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Cybersecurity review to help battle ‘technological threats’

Thursday 23 June 2022 | Written by CI News Staff | Published in Economy, National


Cybersecurity review to help battle ‘technological threats’
Office of the Prime Minister staff Pua Hunter (Director ICT) left, with Ben Ponia (Chief of Staff), Dr James Boorman who led the review and his associate Joe Fulwood on the right. Photo: Supplied/22062207

Cook Islands Government has partnered with the Oceania Cyber Security Centre (OCSC) from Melbourne Australia, to undertake a Cyber Security Capacity Maturity Model for Nations (CMM) Review.

In a statement, the Office of the Prime Minister said cybersecurity remained one of the key developments and security challenges facing the Cook Islands.

The CMM is a multi-dimensional review of the Cook Islands capacity to manage complex cybersecurity risks and is designed to help the country enhance its resilience to dangerous technological threats, the statement said.

It was designed by the Global Cyber Security Capacity Centre (GCSCC) at the University of Oxford who will continue to work as a collaborative research partner with OCSC throughout the review. 

“With a growing reliance on modern technology, the government recognises that a safe and secure digital environment is now a fundamental feature of island life. Cybersecurity is essential for protecting everything from citizens’ wellbeing to national emergency responses and even critical infrastructure,” the statement said.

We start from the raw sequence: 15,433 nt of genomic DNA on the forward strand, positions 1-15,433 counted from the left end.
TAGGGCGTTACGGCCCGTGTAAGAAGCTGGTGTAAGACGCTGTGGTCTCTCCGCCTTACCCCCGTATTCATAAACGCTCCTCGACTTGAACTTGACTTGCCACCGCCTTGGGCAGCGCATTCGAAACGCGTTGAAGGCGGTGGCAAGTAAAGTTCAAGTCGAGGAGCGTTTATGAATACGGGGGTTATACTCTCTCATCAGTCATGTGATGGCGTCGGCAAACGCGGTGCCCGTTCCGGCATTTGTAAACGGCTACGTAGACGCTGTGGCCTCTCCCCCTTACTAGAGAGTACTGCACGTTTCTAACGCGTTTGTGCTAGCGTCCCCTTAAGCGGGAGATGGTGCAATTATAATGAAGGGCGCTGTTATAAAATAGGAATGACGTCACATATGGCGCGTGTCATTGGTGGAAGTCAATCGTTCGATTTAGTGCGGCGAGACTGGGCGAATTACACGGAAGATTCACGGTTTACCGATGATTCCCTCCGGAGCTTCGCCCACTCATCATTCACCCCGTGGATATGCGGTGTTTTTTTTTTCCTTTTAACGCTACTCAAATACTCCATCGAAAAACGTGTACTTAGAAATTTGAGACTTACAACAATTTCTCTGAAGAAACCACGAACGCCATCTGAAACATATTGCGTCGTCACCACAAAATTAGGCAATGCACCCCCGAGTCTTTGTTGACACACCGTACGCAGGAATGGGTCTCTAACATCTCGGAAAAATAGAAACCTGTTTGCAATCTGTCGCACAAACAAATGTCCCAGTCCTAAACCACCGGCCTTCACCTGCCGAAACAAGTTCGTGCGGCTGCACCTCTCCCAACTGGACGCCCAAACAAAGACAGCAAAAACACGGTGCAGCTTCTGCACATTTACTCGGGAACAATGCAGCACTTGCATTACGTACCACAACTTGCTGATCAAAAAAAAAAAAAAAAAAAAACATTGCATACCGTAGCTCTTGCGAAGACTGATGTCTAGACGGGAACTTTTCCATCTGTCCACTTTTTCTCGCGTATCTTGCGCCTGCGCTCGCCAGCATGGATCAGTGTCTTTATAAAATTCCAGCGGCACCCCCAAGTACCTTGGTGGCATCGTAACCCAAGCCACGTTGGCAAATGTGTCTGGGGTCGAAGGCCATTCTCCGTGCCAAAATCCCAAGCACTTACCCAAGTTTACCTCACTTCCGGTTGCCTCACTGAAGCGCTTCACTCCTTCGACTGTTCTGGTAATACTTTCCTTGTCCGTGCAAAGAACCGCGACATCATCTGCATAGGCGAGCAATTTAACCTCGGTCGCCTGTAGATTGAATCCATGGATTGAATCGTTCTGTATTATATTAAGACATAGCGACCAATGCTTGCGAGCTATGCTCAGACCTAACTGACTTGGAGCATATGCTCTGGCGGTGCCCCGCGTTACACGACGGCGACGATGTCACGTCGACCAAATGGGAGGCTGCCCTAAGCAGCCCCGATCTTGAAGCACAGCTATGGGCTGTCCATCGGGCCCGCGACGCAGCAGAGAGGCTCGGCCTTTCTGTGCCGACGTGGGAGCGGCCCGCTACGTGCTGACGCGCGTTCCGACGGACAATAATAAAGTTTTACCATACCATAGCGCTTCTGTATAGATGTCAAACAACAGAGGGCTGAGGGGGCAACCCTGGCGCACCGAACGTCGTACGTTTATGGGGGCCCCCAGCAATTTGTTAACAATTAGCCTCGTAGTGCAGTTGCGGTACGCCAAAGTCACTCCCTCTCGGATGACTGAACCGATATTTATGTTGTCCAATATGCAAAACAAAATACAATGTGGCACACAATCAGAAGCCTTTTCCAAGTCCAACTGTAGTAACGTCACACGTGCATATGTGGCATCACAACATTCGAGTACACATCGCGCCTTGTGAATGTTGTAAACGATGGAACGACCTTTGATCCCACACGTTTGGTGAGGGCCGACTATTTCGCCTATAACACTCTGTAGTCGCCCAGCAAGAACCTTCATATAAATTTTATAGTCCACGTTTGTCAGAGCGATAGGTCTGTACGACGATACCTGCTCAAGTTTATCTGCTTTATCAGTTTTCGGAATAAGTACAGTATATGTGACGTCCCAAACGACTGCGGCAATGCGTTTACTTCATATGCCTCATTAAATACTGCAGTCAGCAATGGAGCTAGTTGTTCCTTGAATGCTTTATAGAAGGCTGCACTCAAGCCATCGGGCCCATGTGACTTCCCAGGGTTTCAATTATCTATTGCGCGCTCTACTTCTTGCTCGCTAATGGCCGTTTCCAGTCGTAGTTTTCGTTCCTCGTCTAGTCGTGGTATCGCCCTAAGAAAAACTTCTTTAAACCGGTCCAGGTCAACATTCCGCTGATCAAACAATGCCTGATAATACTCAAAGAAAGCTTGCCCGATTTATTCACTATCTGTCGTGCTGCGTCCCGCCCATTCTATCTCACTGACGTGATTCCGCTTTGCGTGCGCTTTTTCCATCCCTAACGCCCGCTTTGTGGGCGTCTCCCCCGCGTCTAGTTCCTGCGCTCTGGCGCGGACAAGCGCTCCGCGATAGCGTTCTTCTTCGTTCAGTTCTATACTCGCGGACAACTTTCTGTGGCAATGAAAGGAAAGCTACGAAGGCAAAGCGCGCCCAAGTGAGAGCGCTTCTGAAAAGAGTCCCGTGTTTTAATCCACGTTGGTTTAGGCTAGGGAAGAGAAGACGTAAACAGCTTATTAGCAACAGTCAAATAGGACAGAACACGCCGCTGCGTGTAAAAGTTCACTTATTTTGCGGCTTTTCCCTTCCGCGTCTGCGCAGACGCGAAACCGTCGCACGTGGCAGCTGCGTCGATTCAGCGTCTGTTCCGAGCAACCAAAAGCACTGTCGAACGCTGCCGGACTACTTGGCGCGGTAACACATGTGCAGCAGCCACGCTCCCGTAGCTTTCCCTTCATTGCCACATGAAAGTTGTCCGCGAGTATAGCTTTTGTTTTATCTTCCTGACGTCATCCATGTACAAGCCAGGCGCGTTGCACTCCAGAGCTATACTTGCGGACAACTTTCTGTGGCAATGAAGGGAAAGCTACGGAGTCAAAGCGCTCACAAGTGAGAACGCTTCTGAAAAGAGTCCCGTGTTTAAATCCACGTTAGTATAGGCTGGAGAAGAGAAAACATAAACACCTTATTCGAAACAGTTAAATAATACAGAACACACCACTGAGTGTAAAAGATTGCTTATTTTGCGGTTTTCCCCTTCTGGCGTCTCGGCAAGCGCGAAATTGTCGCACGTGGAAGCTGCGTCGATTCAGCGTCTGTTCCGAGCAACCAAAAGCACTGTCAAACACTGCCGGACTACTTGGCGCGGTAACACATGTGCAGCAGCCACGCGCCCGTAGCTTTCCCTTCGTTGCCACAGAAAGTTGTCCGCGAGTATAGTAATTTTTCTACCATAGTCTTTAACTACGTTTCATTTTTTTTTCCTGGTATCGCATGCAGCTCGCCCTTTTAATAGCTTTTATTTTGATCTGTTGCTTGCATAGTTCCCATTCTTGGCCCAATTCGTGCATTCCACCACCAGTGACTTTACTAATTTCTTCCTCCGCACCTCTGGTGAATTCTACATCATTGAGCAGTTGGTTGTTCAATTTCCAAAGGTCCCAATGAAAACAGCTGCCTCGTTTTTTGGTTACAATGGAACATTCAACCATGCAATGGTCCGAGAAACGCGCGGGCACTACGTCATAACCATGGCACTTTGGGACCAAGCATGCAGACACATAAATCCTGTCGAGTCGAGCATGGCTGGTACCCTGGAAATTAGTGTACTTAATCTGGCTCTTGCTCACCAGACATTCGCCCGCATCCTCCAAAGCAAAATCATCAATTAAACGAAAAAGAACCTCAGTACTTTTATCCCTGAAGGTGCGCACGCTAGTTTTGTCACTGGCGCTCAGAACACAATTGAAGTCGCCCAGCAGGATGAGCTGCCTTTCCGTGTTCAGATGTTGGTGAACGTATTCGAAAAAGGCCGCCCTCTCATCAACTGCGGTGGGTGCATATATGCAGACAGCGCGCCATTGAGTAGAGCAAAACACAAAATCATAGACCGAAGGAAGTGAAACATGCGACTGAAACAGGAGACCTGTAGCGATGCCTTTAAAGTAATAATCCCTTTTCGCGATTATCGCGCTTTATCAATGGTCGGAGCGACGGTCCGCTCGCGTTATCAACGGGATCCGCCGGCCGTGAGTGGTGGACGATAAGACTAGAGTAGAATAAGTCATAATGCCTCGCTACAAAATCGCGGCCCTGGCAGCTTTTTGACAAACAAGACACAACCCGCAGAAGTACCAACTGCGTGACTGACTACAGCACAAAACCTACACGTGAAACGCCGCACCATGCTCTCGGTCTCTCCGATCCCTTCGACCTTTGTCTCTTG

“If the islands want to continue to grow their digital capabilities and experience the economic and social benefits of digitisation, then it is also vital that the country takes steps to modernise its cybersecurity capabilities at a pace equal to these developments. “

The CMM review is helping the Cook Islands to identify their own priorities for strengthening capacity and building resilience, providing a pathway forward for the next steps of the cybersecurity journey.

Led by Dr James Boorman, the review took place over four days and was the OCSC’s first overseas CMM mission since the beginning of the pandemic.

Dr Boorman and his research team engaged with over 120 local decision makers and technical experts from government, law enforcement, emergency response, criminal justice, education, civil society, and the business community. Participants were separated into several focus groups and asked to share their knowledge and understanding of the local cybersecurity context across a range of different portfolios and industries.

“Over the next three months the findings will be developed into a detailed report by OCSC which will then be handed to the government,” the statement said.